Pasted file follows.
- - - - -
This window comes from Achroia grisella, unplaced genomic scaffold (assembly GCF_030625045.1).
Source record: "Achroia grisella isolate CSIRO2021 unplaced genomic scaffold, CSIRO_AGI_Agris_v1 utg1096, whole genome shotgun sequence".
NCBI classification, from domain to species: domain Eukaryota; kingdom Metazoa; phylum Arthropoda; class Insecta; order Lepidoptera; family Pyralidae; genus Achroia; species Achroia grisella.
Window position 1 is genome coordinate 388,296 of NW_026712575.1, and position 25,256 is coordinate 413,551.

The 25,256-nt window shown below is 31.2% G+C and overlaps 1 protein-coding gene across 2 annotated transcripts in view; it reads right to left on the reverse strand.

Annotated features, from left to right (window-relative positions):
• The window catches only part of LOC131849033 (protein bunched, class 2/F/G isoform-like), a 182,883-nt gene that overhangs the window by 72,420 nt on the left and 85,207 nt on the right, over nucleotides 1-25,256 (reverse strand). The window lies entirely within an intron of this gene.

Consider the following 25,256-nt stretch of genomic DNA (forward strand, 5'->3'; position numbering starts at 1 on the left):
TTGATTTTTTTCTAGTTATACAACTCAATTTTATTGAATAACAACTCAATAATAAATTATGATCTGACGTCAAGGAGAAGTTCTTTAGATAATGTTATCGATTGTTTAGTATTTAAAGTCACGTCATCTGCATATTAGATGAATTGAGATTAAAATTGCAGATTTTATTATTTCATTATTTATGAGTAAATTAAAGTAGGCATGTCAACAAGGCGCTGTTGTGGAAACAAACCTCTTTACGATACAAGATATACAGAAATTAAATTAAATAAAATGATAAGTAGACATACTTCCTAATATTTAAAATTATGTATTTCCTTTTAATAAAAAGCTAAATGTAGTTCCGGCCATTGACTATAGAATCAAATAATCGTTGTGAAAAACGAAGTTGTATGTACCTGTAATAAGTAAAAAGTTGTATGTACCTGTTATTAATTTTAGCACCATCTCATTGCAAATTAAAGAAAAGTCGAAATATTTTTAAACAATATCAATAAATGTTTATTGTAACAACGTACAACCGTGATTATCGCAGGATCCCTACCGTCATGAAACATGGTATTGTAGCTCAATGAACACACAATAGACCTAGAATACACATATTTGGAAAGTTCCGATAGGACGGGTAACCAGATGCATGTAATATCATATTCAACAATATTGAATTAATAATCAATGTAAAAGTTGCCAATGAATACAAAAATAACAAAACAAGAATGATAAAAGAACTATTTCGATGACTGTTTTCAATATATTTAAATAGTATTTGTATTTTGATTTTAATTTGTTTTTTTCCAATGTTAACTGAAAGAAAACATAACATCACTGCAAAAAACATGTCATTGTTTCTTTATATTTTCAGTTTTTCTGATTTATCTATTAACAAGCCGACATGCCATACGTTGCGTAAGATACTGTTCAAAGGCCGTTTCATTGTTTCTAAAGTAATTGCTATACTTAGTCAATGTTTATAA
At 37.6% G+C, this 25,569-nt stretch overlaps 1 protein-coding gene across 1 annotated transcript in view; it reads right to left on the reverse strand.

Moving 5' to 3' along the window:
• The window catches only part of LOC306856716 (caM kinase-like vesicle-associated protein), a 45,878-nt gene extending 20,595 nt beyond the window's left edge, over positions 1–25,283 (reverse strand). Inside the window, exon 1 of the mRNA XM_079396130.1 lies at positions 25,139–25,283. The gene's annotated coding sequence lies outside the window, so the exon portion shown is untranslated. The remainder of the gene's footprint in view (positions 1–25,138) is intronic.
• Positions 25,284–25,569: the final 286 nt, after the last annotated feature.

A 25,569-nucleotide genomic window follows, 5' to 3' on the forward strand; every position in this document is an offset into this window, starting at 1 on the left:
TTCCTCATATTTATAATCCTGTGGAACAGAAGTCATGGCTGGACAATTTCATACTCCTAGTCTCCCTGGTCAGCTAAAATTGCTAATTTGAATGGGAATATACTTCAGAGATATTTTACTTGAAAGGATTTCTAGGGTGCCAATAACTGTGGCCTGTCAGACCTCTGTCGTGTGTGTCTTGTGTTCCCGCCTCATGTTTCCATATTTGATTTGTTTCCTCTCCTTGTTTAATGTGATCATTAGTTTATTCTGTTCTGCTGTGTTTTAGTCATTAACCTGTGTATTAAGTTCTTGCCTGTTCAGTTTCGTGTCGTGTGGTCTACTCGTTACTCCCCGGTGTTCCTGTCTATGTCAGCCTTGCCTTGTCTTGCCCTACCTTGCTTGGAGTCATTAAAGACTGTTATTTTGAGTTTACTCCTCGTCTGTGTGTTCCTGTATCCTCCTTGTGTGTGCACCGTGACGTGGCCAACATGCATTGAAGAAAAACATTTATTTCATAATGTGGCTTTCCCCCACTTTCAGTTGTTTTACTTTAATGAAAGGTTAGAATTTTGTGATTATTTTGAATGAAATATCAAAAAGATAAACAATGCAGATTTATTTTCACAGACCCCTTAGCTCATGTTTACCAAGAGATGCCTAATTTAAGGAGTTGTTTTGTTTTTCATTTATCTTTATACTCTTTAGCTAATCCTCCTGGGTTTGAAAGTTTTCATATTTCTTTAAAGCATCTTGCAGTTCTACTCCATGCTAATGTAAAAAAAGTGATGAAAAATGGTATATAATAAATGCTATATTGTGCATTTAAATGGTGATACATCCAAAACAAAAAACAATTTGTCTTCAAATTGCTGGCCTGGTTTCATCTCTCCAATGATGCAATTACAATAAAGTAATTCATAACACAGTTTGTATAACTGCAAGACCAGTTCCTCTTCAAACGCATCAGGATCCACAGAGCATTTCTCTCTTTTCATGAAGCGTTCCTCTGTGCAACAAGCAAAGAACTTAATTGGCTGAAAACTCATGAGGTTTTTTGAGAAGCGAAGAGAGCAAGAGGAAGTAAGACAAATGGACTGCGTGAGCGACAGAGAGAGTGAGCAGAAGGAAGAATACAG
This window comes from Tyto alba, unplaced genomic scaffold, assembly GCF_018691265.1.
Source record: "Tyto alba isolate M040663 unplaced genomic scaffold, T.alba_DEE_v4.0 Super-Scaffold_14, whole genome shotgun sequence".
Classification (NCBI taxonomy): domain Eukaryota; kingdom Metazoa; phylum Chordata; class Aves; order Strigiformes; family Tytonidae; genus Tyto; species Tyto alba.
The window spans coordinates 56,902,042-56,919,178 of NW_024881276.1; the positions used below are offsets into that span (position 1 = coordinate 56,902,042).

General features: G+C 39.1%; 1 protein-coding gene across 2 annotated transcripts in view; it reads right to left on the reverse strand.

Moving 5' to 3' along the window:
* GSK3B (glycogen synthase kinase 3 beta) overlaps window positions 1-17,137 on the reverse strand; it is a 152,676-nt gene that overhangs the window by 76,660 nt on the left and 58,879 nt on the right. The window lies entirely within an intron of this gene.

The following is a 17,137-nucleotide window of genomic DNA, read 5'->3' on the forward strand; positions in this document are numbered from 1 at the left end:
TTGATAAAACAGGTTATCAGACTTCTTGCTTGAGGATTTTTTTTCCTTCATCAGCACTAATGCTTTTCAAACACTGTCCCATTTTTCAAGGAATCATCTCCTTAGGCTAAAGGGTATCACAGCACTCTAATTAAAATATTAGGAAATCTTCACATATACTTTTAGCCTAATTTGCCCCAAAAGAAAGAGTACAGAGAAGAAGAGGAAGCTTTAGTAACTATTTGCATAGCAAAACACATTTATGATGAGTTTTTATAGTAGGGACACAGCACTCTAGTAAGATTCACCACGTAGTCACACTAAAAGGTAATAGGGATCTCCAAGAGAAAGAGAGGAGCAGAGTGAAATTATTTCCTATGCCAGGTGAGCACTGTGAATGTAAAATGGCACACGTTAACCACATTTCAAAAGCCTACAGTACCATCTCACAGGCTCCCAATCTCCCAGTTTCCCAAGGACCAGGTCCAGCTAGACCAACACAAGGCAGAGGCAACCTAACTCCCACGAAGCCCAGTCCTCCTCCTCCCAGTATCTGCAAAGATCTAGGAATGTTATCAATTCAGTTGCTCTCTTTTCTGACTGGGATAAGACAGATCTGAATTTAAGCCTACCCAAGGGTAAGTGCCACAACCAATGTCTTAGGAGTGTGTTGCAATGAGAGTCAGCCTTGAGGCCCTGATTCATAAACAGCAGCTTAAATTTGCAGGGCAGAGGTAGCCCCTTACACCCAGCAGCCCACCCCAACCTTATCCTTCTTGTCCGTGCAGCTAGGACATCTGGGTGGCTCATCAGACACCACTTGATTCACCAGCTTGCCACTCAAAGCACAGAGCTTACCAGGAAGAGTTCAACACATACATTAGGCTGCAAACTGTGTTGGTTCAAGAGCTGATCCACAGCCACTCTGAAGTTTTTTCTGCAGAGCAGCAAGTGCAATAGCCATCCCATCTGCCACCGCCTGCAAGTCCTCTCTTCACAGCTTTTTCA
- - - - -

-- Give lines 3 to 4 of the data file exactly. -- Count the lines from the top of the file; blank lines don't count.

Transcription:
NCBI classification, from domain to species: domain Eukaryota; kingdom Metazoa; phylum Arthropoda; class Insecta; order Lepidoptera; family Pyralidae; genus Achroia; species Achroia grisella.
Window position 1 is genome coordinate 388,296 of NW_026712575.1, and position 25,256 is coordinate 413,551.